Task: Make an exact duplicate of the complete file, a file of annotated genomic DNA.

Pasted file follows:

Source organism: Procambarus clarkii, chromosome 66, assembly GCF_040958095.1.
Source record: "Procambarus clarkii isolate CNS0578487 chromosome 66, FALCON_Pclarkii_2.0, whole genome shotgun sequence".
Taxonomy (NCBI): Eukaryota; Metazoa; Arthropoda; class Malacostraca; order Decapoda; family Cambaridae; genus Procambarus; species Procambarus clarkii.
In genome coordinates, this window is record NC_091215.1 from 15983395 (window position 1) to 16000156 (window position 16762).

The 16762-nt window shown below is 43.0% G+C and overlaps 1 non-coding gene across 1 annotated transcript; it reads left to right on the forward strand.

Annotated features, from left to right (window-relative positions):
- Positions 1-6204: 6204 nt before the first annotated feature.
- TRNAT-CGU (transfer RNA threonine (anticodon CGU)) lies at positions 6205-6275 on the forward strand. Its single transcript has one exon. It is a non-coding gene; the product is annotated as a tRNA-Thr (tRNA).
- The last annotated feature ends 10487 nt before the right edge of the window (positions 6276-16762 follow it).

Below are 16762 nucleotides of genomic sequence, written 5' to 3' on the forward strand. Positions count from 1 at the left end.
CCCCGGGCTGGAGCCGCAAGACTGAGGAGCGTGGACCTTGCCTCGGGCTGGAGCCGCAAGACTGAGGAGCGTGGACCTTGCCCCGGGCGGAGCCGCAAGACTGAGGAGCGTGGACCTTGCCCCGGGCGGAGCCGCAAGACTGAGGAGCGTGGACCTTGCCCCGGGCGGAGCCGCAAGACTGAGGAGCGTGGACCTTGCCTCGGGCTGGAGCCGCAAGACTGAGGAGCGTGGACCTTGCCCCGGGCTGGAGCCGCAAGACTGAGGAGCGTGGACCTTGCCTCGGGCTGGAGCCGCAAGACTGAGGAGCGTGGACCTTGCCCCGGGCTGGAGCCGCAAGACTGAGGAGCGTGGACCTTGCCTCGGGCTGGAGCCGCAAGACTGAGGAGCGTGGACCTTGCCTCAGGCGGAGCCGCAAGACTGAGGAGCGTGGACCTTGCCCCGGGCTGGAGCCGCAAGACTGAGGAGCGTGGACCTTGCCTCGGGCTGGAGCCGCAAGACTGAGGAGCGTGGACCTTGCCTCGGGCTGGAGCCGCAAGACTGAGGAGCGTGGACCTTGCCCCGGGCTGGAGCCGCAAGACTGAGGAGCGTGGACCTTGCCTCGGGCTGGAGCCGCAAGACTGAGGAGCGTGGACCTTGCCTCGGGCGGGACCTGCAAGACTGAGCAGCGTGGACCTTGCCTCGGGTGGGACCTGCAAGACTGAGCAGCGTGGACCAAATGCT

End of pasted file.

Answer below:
Source organism: Procambarus clarkii, chromosome 66, assembly GCF_040958095.1.
Source record: "Procambarus clarkii isolate CNS0578487 chromosome 66, FALCON_Pclarkii_2.0, whole genome shotgun sequence".
Taxonomy (NCBI): Eukaryota; Metazoa; Arthropoda; class Malacostraca; order Decapoda; family Cambaridae; genus Procambarus; species Procambarus clarkii.
In genome coordinates, this window is record NC_091215.1 from 15983395 (window position 1) to 16000156 (window position 16762).

The 16762-nt window shown below is 43.0% G+C and overlaps 1 non-coding gene across 1 annotated transcript; it reads left to right on the forward strand.

Annotated features, from left to right (window-relative positions):
- Positions 1-6204: 6204 nt before the first annotated feature.
- TRNAT-CGU (transfer RNA threonine (anticodon CGU)) lies at positions 6205-6275 on the forward strand. Its single transcript has one exon. It is a non-coding gene; the product is annotated as a tRNA-Thr (tRNA).
- The last annotated feature ends 10487 nt before the right edge of the window (positions 6276-16762 follow it).

Below are 16762 nucleotides of genomic sequence, written 5' to 3' on the forward strand. Positions count from 1 at the left end.
CCCCGGGCTGGAGCCGCAAGACTGAGGAGCGTGGACCTTGCCTCGGGCTGGAGCCGCAAGACTGAGGAGCGTGGACCTTGCCCCGGGCGGAGCCGCAAGACTGAGGAGCGTGGACCTTGCCCCGGGCGGAGCCGCAAGACTGAGGAGCGTGGACCTTGCCCCGGGCGGAGCCGCAAGACTGAGGAGCGTGGACCTTGCCTCGGGCTGGAGCCGCAAGACTGAGGAGCGTGGACCTTGCCCCGGGCTGGAGCCGCAAGACTGAGGAGCGTGGACCTTGCCTCGGGCTGGAGCCGCAAGACTGAGGAGCGTGGACCTTGCCCCGGGCTGGAGCCGCAAGACTGAGGAGCGTGGACCTTGCCTCGGGCTGGAGCCGCAAGACTGAGGAGCGTGGACCTTGCCTCAGGCGGAGCCGCAAGACTGAGGAGCGTGGACCTTGCCCCGGGCTGGAGCCGCAAGACTGAGGAGCGTGGACCTTGCCTCGGGCTGGAGCCGCAAGACTGAGGAGCGTGGACCTTGCCTCGGGCTGGAGCCGCAAGACTGAGGAGCGTGGACCTTGCCCCGGGCTGGAGCCGCAAGACTGAGGAGCGTGGACCTTGCCTCGGGCTGGAGCCGCAAGACTGAGGAGCGTGGACCTTGCCTCGGGCGGGACCTGCAAGACTGAGCAGCGTGGACCTTGCCTCGGGTGGGACCTGCAAGACTGAGCAGCGTGGACCAAATGCT